“The chauffeurs seem to be very eager to get qualified. We issue lapel pins to those who pass. Most of our VIP chauffeurs wear their pins which shows me they have pride in the program. Our goal for 1993 is to have 100 percent of our VIP clients driven by VIP chauffeurs. So far, out of the almost 130 chauffeurs who work for us, around 80 have been through the testing program and about 40 have been qualified,” Anderson adds.

The program also incorporates a VIP desk which handles client reservations. This is staffed 24 hours a day by the best reservationist at the company. It has a separate phone number that is always the first phone to be answered. “The program forces us to work better internally to make sure the VIPs get the best possible service. We have better tracking in this-patch, the chauffeur has a better understanding of the trip, etc. I believe this program has increased our level of professionalism— which was one of our goals,” he admits.


One way to help ensure a chauffeur will act professionally is to thoroughly evaluate the candidate during the hiring stage. “My philosophy for hiring is that I don’t necessarily look for career chauffeurs—I look for guys who will be good while they are doing the work,” says Fisher. “It’s all a numbers game. The last time we were hiring, I started with around 150 applicants. I did a brief phone interview with those people and selected nine candidates. Only three graduated from our training program.”

Verdi suggests looking for a “nice” person. “They have to have a clean driving record, beyond that we look at the personality. They must be a gentleman and have a modicum of intelligence. If someone has those two qualities, you can make them into a good chauffeur. It’s a matter of being a good person. Anyone can drive good. A chauffeur must always be considerate and polite to everyone—not just the client,” Verdi remarks. Bermuda has chauffeurs who have been with the company since the late 1960s and. early 1970s. The company’s average chauffeur tenure is approximately five years.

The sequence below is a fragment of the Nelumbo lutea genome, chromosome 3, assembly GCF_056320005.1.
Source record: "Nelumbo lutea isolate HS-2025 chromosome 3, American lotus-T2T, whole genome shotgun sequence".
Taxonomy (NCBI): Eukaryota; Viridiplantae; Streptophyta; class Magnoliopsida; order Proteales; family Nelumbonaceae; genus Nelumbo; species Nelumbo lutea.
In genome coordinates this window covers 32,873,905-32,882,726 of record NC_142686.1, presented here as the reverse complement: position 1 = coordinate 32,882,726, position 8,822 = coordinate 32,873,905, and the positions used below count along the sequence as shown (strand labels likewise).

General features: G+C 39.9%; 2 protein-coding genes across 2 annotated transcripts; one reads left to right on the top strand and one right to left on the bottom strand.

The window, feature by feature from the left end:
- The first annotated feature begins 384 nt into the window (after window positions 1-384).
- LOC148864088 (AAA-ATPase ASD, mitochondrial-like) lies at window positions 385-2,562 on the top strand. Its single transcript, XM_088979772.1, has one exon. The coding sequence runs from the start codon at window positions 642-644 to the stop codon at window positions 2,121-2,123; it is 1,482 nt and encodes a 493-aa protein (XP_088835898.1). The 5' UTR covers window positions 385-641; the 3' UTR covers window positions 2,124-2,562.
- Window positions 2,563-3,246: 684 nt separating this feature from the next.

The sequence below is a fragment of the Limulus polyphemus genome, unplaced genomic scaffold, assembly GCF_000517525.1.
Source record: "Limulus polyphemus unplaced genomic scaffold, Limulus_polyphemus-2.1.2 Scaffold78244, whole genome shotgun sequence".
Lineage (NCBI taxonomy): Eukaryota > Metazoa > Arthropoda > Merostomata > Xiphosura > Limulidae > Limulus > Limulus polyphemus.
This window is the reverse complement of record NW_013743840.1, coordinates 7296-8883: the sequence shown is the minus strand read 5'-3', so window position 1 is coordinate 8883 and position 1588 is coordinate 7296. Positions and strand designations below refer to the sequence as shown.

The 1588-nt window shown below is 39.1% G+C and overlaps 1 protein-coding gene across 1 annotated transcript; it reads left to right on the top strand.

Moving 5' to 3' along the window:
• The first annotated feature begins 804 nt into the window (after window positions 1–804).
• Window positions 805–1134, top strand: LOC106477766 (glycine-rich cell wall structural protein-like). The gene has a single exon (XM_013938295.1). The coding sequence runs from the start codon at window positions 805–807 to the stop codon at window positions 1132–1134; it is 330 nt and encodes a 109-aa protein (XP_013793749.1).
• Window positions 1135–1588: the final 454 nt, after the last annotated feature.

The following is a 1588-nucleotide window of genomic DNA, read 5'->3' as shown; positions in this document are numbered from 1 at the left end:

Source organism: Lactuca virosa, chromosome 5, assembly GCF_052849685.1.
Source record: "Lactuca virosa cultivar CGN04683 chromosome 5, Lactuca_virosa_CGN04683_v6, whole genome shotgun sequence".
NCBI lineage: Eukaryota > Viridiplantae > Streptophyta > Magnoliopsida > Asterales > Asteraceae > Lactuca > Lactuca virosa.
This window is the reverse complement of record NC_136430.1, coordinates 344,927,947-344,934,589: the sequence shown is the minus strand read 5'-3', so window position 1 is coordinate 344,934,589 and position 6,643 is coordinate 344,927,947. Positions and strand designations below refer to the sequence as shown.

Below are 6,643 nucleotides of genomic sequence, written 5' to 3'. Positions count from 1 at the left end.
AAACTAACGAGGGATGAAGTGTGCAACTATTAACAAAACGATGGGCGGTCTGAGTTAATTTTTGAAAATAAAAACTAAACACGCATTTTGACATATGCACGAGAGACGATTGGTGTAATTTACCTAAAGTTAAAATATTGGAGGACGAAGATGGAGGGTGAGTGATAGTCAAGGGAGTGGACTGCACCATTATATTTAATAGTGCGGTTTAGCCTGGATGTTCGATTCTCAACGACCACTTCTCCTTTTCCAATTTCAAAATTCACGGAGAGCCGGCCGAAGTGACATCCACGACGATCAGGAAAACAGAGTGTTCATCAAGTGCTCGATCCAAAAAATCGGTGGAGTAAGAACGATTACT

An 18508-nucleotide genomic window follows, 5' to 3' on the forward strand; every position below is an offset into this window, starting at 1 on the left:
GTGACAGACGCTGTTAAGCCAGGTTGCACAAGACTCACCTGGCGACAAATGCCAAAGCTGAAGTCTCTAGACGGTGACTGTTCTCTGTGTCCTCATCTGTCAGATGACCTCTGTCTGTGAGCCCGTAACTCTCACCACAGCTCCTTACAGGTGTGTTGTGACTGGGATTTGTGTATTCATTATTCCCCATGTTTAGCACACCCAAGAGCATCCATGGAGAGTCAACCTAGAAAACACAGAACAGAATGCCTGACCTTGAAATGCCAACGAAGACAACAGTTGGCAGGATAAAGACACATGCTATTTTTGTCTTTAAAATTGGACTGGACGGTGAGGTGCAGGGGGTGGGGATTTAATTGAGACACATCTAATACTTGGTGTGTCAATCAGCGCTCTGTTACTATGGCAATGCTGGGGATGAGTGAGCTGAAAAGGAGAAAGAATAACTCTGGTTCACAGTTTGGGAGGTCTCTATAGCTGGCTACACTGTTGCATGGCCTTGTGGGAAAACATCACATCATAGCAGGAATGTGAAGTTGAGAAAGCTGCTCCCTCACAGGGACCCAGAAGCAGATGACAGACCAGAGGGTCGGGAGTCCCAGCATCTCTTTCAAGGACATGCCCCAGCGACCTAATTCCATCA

Willy Spencer, a chauffeur who has been with Bermuda for almost 20 years, suggests that a potential chauffeur candidate must know the city. “A chauffeur has to have patience. He must know how to handle people—that is very key. Knowing how to get around the city is also very important,” he says. Likewise, Henry Sklarsky, a chauffeur for Hy’s Livery Service in West Haven, CT, for the past 31 years, advises operators to look for people who are courteous and like servicing people.